The house I grew up in has an immaculate front porch. The floor is black and white smooth concrete tiles that used to function as a very large checkerboard while we were growing up. We would save tuna cans, remove the labels and paint them black and white to use as “checkers.” The porch was also a very good stage, a practice pad for jumping rope and a viewing room for spectacular Midwest thunderstorms. It was also fun to clean. Yes. Clean. My best friends and I would take off all the furniture, plug the drainage holes with rags and the stairways with benches and spray down the porch with soap and water. It turned into a poor man’s “slip-n-slide,” if you will. And it provided endless hours of entertainment during hot Nebraska summers.

 

This makes me think a lot about children today and what I feel is a lack of outdoor play time and creativity. Okay, okay…that’s bold (and I don’t have kids, so what do I know), but I was reading an article a few months ago about the effects of the recession on families. The article was talking with parents about what they had to cut out of their budgets, which included video games and DVDs for their kids. (Note: They were interviewing middle-to-upper class nuclear families.) And I didn’t feel sad for them. In fact, couldn’t help but think…good! Send them outside. Give them sticks and cardboard boxes and encourage them to create magical worlds or give them sheets and blankets to make forts!

 

It is harsh to say that this recession is a good thing…because it isn’t and I am thankful and grateful every day that I have a job. But there is part of me that thinks this current economic climate has a silver lining. We live in a world that is more and more isolating and perhaps this will encourage kids, families, everyone to rediscover board games, books, the great outdoors, good conversation and simply – the company of others.

 

 

 

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3 responses »

  1. Kirsey says:

    OH MY GOD!!! I couldn’t possibly agree with you more. I was a nanny during the summers when I was in college and the snotty little spoiled brats had EVERY toy imaginable, a swimming pool, lived on a lake and were still BORED! It made me crazy. I taught them to build forts out of furniture and have grass fights, things they would never have thought of prior yet we weren’t using one toy and our afternoons were FULL. It was amazing. You could not be more right in saying there is some silver lining to this recession and it had to come at some point because kids just weren’t hearing the words “NO, mommy isn’t buying you anything else, ” and there is nothing wrong with saying that.

  2. ebats says:

    Wow. I’ve only ever had the 13-yr-old 3$/hr babysitting gigs for kids too young to plug themselves into a video game–not the full-on nanny stuff you’re talking about, kirsey– but this post makes me think about my grandma’s house when I was a kid.

    It was freakin paradise. She lived in an orchard, so we spent a ridiculous amount of time climbing trees and building tree houses and sniping each other with rotten fruit. She also had a pool, which was awesome, but we were always inventing games to play in there, too–the most elaborate versions of Marco Polo ever played, with so many rules we had to keep a notebook.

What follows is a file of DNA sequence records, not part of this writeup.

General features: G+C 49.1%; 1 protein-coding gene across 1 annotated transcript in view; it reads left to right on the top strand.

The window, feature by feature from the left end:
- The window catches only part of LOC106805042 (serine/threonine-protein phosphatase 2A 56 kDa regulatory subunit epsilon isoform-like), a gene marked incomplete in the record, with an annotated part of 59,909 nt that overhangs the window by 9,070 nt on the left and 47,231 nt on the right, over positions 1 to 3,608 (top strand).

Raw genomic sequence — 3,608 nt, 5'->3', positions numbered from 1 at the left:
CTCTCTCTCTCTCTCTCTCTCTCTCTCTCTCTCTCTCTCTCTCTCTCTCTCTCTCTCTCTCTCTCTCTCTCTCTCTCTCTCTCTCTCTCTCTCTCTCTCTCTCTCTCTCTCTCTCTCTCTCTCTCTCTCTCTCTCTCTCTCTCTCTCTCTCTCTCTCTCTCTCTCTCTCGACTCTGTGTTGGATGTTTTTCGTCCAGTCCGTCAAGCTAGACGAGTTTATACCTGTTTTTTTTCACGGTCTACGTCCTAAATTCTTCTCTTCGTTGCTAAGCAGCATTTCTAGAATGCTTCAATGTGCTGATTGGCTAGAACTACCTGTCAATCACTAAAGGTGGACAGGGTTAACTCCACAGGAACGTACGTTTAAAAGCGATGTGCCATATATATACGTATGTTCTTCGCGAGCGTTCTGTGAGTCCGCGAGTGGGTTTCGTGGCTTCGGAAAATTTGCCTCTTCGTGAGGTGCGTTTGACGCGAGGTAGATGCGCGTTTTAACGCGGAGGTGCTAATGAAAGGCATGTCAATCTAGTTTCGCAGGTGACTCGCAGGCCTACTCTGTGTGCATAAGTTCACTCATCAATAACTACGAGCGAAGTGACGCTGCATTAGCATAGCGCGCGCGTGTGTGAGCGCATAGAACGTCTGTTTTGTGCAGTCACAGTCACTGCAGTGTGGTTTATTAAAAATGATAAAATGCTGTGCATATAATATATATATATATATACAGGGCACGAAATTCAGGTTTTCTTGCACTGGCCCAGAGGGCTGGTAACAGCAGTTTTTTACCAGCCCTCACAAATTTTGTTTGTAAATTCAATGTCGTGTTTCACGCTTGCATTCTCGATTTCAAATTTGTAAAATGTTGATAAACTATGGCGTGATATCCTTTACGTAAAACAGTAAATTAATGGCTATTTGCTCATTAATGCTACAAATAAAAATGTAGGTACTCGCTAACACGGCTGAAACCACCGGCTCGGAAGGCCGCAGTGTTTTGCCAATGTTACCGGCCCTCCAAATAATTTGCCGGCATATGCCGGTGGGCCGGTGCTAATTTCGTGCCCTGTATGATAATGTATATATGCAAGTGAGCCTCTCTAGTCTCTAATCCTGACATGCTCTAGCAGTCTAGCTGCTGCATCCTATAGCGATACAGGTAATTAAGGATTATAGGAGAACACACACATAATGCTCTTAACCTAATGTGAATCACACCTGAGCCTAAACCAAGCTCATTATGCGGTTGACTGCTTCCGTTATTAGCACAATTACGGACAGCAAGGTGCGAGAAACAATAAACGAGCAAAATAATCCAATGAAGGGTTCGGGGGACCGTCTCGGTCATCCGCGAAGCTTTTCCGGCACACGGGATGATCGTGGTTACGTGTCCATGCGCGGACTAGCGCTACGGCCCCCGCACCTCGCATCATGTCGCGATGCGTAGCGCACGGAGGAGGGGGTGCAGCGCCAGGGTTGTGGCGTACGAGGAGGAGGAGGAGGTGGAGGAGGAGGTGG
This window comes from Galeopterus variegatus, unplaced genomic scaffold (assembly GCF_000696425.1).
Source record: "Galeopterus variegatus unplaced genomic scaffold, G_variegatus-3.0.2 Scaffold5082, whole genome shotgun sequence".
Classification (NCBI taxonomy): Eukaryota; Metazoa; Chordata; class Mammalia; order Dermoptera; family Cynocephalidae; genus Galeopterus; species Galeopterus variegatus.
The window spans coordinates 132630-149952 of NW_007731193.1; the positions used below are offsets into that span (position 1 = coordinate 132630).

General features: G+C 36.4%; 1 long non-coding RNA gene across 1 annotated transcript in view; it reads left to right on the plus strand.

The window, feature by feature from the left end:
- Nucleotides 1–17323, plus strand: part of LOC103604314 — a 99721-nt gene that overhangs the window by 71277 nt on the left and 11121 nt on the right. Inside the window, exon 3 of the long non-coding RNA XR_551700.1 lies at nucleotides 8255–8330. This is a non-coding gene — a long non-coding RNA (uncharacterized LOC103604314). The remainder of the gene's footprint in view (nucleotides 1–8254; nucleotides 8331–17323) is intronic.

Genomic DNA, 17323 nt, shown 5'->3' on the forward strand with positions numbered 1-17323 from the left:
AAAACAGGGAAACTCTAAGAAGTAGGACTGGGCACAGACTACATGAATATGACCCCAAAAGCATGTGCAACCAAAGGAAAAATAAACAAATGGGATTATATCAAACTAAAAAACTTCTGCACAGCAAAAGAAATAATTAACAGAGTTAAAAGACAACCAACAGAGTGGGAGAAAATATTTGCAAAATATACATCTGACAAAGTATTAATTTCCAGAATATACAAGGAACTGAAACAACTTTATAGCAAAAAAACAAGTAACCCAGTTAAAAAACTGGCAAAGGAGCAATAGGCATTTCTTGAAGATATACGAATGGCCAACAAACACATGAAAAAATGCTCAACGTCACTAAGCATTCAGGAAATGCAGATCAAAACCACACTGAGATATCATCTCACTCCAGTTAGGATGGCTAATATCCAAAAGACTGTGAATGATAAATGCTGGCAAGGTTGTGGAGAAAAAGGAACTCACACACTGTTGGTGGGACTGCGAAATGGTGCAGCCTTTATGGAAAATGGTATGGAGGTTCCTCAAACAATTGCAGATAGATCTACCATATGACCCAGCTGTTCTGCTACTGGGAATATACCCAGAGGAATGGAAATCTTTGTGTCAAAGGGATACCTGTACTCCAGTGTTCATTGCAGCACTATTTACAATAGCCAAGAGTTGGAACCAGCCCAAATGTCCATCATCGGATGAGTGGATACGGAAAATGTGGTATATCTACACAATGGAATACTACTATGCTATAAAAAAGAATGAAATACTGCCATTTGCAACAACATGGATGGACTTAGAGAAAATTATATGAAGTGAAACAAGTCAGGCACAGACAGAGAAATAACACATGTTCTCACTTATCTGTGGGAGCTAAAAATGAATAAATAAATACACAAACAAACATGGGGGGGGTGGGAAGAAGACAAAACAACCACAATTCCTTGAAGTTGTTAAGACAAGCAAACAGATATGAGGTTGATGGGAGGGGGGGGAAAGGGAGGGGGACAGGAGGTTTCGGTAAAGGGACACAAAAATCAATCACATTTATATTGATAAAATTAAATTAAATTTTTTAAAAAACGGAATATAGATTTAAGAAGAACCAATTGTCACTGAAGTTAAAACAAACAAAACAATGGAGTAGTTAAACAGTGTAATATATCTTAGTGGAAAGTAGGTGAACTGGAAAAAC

We used to pretend we were working in an office in her basement, which basically consisted of us inventing lives for ourselves in “interviews” and updating our “files” to change our last names based on which celebrity we were married to that week. And we used to send notes through the laundry chutes and called it the fax machine.

    *Sigh.* Oh, grandma’s house. She was a depression-era kid, so maybe some of that no-money innovation rubbed off on all of us. I have to agree that the recession really doesn’t seem like a wholly bad thing (I say this now, while I still have a job, but in about 5 months when my fellowship runs out, it may be another story…).

    I just don’t have ANY memories of playing video games as a kid, and I know we did. But I have lots of memories of getting beaned with a mushy apple or of practically passing out from holding my breath in the pool or of changing my name to Kim when I was married to Jason Priestley from 90210 the office in the basement. (Somehow, it just seemed appropriate to change both my first and last names with that one, don’t ask me why).

  3. stephoh says:

    LeDeb, I love it. I totally agree. I actually wish the gas prices were still sky high as well b/c carpooling, public transportation, and {gasp}bicycles were all making a come back.

    Not to overly romanticize the situation, but I think the only way our society is going to change is with a drastic shake-up. People are not going to stop spending lavish amounts of money until they have no money. We’re a country that loves credit. Hold on to those I.O.U.s, there as good as money, right?

    As for games as I kid, I loved to go out to our swamp with a bucket and see how many frogs I could collect in an hour, then dump them out, and try to beat my score. This is, of course, after I was banned from my nintendo. But I remember the frogs better than all the times I passed Super Mario Bros 3.

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